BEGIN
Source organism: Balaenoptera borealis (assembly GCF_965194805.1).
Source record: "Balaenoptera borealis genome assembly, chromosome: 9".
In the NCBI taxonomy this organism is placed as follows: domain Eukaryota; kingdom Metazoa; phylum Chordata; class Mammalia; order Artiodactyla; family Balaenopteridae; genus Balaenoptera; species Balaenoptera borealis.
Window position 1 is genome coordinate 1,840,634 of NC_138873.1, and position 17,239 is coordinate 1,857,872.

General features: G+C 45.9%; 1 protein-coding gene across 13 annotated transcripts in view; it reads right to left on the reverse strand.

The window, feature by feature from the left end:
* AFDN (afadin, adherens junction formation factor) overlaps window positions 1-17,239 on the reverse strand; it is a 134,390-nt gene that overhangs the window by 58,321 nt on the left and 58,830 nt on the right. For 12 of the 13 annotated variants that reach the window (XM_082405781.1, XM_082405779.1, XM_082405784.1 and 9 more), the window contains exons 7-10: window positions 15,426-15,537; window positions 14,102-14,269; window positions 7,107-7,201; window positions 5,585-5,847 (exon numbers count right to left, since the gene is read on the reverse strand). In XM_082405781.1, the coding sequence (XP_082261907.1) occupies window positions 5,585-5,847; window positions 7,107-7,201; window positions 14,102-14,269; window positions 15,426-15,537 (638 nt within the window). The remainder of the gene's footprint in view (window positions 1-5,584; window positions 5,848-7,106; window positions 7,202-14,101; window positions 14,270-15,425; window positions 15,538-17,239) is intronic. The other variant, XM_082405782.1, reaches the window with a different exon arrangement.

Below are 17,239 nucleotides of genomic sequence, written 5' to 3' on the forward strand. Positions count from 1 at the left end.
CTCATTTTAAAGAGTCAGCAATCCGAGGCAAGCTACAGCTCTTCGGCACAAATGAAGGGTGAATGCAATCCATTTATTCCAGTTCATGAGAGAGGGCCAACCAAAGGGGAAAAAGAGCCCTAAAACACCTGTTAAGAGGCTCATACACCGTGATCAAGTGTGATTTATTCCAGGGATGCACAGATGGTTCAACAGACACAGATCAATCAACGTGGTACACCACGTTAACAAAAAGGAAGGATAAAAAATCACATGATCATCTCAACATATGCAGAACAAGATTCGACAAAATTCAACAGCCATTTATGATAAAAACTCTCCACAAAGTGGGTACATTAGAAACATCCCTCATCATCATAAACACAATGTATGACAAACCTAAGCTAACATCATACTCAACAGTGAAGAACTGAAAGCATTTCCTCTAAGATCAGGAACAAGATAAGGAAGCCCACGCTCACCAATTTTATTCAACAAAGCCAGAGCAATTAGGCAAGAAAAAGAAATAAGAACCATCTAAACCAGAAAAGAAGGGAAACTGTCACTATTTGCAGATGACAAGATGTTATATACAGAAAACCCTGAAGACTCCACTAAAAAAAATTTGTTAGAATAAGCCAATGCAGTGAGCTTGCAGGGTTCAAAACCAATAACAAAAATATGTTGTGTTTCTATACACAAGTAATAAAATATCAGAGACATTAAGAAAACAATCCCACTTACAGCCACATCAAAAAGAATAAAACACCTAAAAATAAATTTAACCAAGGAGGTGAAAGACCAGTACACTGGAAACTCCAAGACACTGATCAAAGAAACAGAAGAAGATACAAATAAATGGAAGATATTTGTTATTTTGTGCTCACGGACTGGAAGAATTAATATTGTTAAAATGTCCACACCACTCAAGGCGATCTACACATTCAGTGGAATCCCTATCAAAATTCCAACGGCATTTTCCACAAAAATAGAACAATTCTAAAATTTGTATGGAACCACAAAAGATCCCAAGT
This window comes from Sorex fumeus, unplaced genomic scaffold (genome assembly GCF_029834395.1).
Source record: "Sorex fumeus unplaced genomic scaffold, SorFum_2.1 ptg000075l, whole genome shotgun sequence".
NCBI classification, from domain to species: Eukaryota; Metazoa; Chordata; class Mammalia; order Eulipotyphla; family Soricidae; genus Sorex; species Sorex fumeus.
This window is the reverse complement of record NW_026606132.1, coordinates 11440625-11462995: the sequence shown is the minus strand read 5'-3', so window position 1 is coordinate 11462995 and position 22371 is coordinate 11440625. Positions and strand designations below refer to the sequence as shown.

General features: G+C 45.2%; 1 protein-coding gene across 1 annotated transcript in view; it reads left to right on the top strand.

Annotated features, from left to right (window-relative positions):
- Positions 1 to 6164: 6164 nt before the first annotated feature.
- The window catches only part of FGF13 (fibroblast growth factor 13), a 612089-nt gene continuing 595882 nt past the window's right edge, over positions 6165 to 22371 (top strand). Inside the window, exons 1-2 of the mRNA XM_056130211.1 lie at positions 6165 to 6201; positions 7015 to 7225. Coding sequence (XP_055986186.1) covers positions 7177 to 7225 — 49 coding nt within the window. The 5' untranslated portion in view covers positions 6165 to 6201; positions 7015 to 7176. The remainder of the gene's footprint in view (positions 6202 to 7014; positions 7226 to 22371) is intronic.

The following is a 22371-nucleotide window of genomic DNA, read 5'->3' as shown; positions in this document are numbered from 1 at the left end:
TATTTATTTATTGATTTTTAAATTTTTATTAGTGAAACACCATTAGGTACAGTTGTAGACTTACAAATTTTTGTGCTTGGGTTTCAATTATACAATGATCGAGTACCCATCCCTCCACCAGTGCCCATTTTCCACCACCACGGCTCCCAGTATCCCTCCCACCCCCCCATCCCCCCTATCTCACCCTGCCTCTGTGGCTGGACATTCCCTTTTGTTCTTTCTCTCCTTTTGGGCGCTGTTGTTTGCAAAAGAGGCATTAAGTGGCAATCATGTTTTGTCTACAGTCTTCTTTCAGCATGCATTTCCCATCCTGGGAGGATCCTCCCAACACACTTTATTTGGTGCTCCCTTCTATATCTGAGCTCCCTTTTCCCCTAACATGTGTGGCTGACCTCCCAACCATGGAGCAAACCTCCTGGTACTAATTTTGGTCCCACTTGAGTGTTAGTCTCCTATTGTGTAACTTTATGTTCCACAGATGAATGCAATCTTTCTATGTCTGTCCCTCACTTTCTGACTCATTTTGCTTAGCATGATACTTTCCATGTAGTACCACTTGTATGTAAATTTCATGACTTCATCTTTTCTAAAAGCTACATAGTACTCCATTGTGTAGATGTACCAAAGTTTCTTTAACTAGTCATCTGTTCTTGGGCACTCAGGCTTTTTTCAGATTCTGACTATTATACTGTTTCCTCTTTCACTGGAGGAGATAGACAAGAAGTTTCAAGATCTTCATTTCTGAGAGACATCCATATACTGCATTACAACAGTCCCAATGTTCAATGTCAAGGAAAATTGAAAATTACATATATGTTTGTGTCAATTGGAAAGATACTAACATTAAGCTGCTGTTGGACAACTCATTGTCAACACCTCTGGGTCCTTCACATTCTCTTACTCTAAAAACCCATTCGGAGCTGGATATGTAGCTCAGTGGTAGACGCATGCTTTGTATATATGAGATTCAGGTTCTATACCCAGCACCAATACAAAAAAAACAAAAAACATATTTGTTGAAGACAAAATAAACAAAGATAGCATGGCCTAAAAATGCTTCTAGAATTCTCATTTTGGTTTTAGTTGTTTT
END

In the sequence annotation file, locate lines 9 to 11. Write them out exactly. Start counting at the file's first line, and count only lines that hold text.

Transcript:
CTCATTTTAAAGAGTCAGCAATCCGAGGCAAGCTACAGCTCTTCGGCACAAATGAAGGGTGAATGCAATCCATTTATTCCAGTTCATGAGAGAGGGCCAACCAAAGGGGAAAAAGAGCCCTAAAACACCTGTTAAGAGGCTCATACACCGTGATCAAGTGTGATTTATTCCAGGGATGCACAGATGGTTCAACAGACACAGATCAATCAACGTGGTACACCACGTTAACAAAAAGGAAGGATAAAAAATCACATGATCATCTCAACATATGCAGAACAAGATTCGACAAAATTCAACAGCCATTTATGATAAAAACTCTCCACAAAGTGGGTACATTAGAAACATCCCTCATCATCATAAACACAATGTATGACAAACCTAAGCTAACATCATACTCAACAGTGAAGAACTGAAAGCATTTCCTCTAAGATCAGGAACAAGATAAGGAAGCCCACGCTCACCAATTTTATTCAACAAAGCCAGAGCAATTAGGCAAGAAAAAGAAATAAGAACCATCTAAACCAGAAAAGAAGGGAAACTGTCACTATTTGCAGATGACAAGATGTTATATACAGAAAACCCTGAAGACTCCACTAAAAAAAATTTGTTAGAATAAGCCAATGCAGTGAGCTTGCAGGGTTCAAAACCAATAACAAAAATATGTTGTGTTTCTATACACAAGTAATAAAATATCAGAGACATTAAGAAAACAATCCCACTTACAGCCACATCAAAAAGAATAAAACACCTAAAAATAAATTTAACCAAGGAGGTGAAAGACCAGTACACTGGAAACTCCAAGACACTGATCAAAGAAACAGAAGAAGATACAAATAAATGGAAGATATTTGTTATTTTGTGCTCACGGACTGGAAGAATTAATATTGTTAAAATGTCCACACCACTCAAGGCGATCTACACATTCAGTGGAATCCCTATCAAAATTCCAACGGCATTTTCCACAAAAATAGAACAATTCTAAAATTTGTATGGAACCACAAAAGATCCCAAGT
This window comes from Sorex fumeus, unplaced genomic scaffold (genome assembly GCF_029834395.1).
Source record: "Sorex fumeus unplaced genomic scaffold, SorFum_2.1 ptg000075l, whole genome shotgun sequence".